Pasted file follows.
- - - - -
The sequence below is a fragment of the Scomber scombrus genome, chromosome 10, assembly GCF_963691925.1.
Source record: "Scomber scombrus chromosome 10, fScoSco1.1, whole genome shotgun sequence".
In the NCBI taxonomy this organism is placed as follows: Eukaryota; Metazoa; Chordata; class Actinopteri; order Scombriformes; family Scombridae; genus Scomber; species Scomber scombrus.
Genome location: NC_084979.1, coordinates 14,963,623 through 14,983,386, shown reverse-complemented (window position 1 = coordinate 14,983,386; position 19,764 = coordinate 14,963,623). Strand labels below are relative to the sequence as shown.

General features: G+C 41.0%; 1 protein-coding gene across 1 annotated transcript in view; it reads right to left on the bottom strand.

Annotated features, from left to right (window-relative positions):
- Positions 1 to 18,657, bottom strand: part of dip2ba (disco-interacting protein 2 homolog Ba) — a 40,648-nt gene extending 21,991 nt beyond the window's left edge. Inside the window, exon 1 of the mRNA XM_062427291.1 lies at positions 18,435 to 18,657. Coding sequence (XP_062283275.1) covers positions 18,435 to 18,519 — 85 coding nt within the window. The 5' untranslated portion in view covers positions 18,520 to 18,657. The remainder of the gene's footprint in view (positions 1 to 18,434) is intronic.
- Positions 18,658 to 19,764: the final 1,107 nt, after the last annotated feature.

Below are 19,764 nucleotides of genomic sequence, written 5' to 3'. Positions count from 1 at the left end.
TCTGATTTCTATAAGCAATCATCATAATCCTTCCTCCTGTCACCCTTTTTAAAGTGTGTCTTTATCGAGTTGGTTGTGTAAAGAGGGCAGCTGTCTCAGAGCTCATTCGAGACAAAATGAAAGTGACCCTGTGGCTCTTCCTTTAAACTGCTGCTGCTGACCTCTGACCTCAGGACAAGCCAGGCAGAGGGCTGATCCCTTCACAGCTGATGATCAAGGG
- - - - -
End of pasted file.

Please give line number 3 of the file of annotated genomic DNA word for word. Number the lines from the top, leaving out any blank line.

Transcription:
In the NCBI taxonomy this organism is placed as follows: Eukaryota; Metazoa; Chordata; class Actinopteri; order Scombriformes; family Scombridae; genus Scomber; species Scomber scombrus.